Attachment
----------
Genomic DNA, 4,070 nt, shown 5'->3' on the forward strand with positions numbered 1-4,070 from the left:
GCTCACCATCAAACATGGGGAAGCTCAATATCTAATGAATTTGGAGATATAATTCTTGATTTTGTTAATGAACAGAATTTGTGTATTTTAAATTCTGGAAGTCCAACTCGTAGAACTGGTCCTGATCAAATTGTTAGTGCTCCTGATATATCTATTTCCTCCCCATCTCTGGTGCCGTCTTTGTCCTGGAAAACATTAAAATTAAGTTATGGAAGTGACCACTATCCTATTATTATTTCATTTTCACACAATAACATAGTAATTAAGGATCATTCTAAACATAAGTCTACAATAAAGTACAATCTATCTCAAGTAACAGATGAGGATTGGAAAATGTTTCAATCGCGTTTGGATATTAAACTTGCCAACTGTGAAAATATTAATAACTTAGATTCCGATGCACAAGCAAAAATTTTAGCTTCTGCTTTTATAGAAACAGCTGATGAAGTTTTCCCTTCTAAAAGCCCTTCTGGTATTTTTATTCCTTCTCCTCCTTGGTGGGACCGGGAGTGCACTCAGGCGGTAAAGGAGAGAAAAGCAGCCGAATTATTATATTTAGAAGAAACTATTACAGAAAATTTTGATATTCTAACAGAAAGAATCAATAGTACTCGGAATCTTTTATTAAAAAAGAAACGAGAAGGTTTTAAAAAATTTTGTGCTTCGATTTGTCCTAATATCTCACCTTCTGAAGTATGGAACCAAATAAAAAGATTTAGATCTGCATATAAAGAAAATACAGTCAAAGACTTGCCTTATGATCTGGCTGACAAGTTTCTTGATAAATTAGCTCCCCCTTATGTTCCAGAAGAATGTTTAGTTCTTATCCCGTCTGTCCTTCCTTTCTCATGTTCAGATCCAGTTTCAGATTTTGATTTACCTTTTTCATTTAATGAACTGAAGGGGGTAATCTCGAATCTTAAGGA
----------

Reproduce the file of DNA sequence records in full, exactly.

Genomic DNA, 4,070 nt, shown 5'->3' on the forward strand with positions numbered 1-4,070 from the left:
GCTCACCATCAAACATGGGGAAGCTCAATATCTAATGAATTTGGAGATATAATTCTTGATTTTGTTAATGAACAGAATTTGTGTATTTTAAATTCTGGAAGTCCAACTCGTAGAACTGGTCCTGATCAAATTGTTAGTGCTCCTGATATATCTATTTCCTCCCCATCTCTGGTGCCGTCTTTGTCCTGGAAAACATTAAAATTAAGTTATGGAAGTGACCACTATCCTATTATTATTTCATTTTCACACAATAACATAGTAATTAAGGATCATTCTAAACATAAGTCTACAATAAAGTACAATCTATCTCAAGTAACAGATGAGGATTGGAAAATGTTTCAATCGCGTTTGGATATTAAACTTGCCAACTGTGAAAATATTAATAACTTAGATTCCGATGCACAAGCAAAAATTTTAGCTTCTGCTTTTATAGAAACAGCTGATGAAGTTTTCCCTTCTAAAAGCCCTTCTGGTATTTTTATTCCTTCTCCTCCTTGGTGGGACCGGGAGTGCACTCAGGCGGTAAAGGAGAGAAAAGCAGCCGAATTATTATATTTAGAAGAAACTATTACAGAAAATTTTGATATTCTAACAGAAAGAATCAATAGTACTCGGAATCTTTTATTAAAAAAGAAACGAGAAGGTTTTAAAAAATTTTGTGCTTCGATTTGTCCTAATATCTCACCTTCTGAAGTATGGAACCAAATAAAAAGATTTAGATCTGCATATAAAGAAAATACAGTCAAAGACTTGCCTTATGATCTGGCTGACAAGTTTCTTGATAAATTAGCTCCCCCTTATGTTCCAGAAGAATGTTTAGTTCTTATCCCGTCTGTCCTTCCTTTCTCATGTTCAGATCCAGTTTCAGATTTTGATTTACCTTTTTCATTTAATGAACTGAAGGGGGTAATCTCGAATCTTAAGGA